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Harmonia, the first recording produced by Duo Harmonia (formerly the Basgoze-Pinto Piano Duo), features newly commissioned works composed for their duo. Featuring elements of Portuguese and Turkish musical traditions, Harmonia leads listeners through a magical landscape not found in traditional Western classical music. All told, Harmonia includes four world premiere recordings and two Western Hemisphere premiere recordings. 

This recording is made possible by a MacPhail Artist Development Grant, funded by the McKnight Foundation. All proceeds of the sale of Harmonia will go towards the duo's next recording project.

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Composed and dedicated to the Duo Harmonia in 2017, by Gregory TheisenScenes from Istanbul evokes images of old and new Istanbul, with the first section depicting the hustle and bustle of modern Istanbul. It is followed by a nostalgic turn down the back streets of old Istanbul with its sounds of street cars, street vendors, church bells and calls to prayer echoing from mosques. The work concludes with gypsies dancing and playing music, luring listeners back into the excitement and din of new Istanbul.  

Childhood Dreams, by Mário Franco, is the first commissioned work for the duo, inspired by the composer’s childhood memories with his sister, Susana. The piece reflects the music ever so present in their home: “At the center of these memories was the piano. It was part of our family and a constant presence heard and played by our grandmother, uncles, aunts, my sister and I, and now by our children. The piano became a symbol for me of all our childhood dreams.”  

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Composed for piano duet, by Fazıl Say, İstanbul’da Kış Sabahı (“Winter Morning in Istanbul”) begins and ends with hand-muted piano strings – a sound reminiscent of traditional lute-like instruments such as saz, bağlama, or the oud. This unique timbre seemingly leads the audience down the shores of the Bosporus Straight on a foggy morning in Istanbul, where unexpected surprises await.


Fado Burnay, by Eduardo Burnay, exhibits a captivating melody with a variety of embellishments. This piece became a repertoire staple of Portuguese pianists during the early twentieth century. The musical genre of fado – meaning ‘destiny’ or ‘fate’ – has two different varieties. The one traditionally sung in Lisbon is by one or two singers accompanied by an acoustic viola and a 12-steel string guitar called guitarra Portuguesa. Fado themes vary from love and longing to the quarrels and struggles of life. Fado Burnay is demonstrative of the dialogue between singer and guitarra typically found in the improvisatory style of a live fado performance. 

Pardon – Bir Nisan Şakasıdır (“Excuse Me – An April Fool’s Joke”) was written by Turgay Erdener in 1987 for advanced piano students so that they could experience the joy of piano ensemble. In the composer’s words: “I composed this piece for two pianos, eight hands for the piano department’s end-of-year recitals at the request of my dear friend and mentor, Banu Perk. I was inspired by the French Les Six, especially Darius Milhaud’s composition Scaramouch, which has bitonal elements and Latin dance rhythm influences. The piece has a surprising section where pianists do something unexpected: sing! The title, Excuse Me – An April Fool’s Joke, comes from that musical surprise. Aside from its premiere in 1987, and one other performance in late ‘90s, Pardon has never been performed, published or recorded until now.”  Composed for four pianists at two pianos, this premiere recording features Pınar and Susana at Piano I and Piano II by overdubbing live in-studio recording sessions.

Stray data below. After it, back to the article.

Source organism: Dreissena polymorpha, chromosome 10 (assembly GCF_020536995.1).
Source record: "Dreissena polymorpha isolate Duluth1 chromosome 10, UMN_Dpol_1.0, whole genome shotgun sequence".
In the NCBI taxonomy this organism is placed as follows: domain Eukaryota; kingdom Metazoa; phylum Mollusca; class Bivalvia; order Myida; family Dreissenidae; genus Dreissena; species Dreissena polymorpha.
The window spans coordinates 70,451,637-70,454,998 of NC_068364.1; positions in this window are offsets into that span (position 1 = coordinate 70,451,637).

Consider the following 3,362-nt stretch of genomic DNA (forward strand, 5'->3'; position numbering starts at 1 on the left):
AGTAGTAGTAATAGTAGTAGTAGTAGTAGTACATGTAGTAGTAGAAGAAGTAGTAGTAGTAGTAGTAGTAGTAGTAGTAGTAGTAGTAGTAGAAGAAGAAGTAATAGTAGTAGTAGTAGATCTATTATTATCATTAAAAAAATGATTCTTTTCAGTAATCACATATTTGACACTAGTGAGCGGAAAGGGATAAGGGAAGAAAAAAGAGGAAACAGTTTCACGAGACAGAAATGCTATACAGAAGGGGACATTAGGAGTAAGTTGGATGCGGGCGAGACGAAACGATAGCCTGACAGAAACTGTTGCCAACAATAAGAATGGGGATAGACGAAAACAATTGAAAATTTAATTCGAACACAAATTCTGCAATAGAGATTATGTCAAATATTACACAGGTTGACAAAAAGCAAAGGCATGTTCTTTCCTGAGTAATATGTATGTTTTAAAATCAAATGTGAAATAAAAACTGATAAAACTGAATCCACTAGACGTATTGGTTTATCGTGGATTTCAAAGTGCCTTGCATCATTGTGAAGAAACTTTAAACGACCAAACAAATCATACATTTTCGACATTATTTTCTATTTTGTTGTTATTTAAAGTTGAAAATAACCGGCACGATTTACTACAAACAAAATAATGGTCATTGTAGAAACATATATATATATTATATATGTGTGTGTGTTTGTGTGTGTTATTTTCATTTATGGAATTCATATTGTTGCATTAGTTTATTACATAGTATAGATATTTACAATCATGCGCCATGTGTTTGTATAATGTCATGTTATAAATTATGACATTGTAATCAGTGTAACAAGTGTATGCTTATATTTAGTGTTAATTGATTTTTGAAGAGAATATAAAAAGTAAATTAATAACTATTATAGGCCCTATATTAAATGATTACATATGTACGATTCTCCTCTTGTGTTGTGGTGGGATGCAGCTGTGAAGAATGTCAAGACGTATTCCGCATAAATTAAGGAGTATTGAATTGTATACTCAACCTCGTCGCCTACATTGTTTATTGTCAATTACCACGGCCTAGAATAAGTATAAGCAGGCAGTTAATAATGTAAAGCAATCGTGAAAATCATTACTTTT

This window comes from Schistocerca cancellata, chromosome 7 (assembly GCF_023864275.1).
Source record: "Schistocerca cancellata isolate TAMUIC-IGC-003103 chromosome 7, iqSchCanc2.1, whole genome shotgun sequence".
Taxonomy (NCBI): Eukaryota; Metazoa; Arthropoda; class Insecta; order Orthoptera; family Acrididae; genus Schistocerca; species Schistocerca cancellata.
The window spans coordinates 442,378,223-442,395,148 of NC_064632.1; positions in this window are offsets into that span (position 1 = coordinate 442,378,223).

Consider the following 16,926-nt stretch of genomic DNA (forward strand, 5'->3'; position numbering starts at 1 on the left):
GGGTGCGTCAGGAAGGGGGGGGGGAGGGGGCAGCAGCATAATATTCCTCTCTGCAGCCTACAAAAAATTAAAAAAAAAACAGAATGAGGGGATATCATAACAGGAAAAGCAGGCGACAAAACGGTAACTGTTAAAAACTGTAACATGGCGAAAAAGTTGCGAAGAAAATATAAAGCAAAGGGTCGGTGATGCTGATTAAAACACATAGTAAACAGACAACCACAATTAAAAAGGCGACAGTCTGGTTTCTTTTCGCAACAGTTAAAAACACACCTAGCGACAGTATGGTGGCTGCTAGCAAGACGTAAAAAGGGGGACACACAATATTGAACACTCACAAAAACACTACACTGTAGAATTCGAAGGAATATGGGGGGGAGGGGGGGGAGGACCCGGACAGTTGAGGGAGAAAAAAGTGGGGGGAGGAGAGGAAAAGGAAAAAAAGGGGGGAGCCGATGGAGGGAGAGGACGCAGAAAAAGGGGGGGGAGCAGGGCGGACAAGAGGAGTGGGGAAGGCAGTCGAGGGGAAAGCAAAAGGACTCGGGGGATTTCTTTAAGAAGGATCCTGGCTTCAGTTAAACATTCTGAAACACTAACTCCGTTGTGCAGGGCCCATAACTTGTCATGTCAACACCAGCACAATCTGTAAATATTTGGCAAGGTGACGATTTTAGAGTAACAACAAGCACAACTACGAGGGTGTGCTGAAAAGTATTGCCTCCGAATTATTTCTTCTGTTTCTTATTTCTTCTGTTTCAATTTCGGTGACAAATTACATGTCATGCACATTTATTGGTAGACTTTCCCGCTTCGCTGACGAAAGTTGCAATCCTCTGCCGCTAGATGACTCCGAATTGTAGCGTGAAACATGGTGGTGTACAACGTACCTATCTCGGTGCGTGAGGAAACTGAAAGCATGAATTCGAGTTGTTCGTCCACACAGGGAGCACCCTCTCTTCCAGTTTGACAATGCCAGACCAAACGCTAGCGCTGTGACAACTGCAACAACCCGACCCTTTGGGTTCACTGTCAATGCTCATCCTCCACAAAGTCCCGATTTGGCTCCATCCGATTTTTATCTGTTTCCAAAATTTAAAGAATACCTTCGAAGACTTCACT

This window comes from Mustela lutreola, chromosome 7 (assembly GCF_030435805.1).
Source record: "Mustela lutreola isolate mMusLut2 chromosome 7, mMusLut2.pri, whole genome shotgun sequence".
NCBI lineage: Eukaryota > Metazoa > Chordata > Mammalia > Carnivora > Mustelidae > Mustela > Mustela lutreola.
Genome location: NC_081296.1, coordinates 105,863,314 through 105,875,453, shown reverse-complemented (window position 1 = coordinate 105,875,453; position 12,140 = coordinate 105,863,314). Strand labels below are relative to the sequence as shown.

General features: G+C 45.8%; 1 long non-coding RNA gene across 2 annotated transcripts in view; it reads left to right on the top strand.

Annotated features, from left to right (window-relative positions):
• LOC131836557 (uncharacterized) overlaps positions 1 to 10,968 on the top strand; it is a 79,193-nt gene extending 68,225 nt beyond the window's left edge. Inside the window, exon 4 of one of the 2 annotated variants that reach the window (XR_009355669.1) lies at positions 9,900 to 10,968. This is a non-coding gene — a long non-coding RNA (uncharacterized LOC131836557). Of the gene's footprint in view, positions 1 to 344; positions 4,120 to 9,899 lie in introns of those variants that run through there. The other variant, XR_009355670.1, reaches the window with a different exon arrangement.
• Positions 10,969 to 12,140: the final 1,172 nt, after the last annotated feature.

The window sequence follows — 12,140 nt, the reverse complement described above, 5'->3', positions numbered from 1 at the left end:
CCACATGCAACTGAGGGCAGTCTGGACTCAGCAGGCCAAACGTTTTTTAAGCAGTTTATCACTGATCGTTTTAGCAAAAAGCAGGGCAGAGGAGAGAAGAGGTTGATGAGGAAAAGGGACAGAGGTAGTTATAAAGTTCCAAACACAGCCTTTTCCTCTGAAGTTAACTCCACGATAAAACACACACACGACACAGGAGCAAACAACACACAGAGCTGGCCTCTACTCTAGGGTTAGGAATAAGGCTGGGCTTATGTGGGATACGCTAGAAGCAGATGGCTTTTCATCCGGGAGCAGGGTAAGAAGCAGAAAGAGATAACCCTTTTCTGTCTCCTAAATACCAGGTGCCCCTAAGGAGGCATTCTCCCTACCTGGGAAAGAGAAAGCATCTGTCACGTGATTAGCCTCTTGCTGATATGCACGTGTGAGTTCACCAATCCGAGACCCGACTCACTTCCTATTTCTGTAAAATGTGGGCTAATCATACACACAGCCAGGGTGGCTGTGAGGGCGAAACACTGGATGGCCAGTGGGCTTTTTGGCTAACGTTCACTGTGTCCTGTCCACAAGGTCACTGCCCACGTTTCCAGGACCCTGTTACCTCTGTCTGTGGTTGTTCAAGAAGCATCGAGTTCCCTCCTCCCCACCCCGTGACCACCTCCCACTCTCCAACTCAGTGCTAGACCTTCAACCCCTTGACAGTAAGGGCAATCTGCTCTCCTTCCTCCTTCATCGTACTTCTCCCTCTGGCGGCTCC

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Incorporating Portuguese and Turkish musical traditions, the Anatolian-Portuguese Suite was composed and dedicated to the duo in 2017, by Christopher Norton.


Hey Onbeşli (“Hey you, from ’15s”) refers to young boys born in the lunar calendar year 1315, which translates to the Gregorian calendar year 1896. These military enlisted boys were young and untrained, yet deployed to Gallipoli, Turkey in World War I. This elegy begins with the theme epitomizing despair and the eminent demise of a lost generation. The war is clearly depicted in the middle section by the repetitive bass line (marching soldiers) and repetitive sixteenth notes (bullets spewed from machine guns).  

Estranha forma de vida – (“Strange Way of Living”) is based on a famous fado by lyricist and fadista Amalia Rodrigues and composer Alfredo Marceneiro. The lyrics express the fate of someone with a strong independent heart living restlessly amongst people. The piece captures the emotional and expressive melisma characteristic of Rodrigues’ singing. 

Zeynep is a lament from the central Anatolian region. It is about a tragic love story involving a young soldier and a beautiful girl, Zeynep. Her beauty and demeanor are praised, adored and envied in her village and the surrounding area. The young soldier’s unrequited love for Zeynep is heartbreaking as she falls in love with another man. Tragically, she dies soon thereafter. The desperate soldier melancholically tells of Zeynep's tragic story.  


Vôo para a liberdade (“Flight to Freedom”) depicts the ever-growing anxiety and emotions felt by the Portuguese during the Carnation Revolution of 1974. The gradual tempo accelerando and the virtuosic ending embody the exhilarant mood of victory. 

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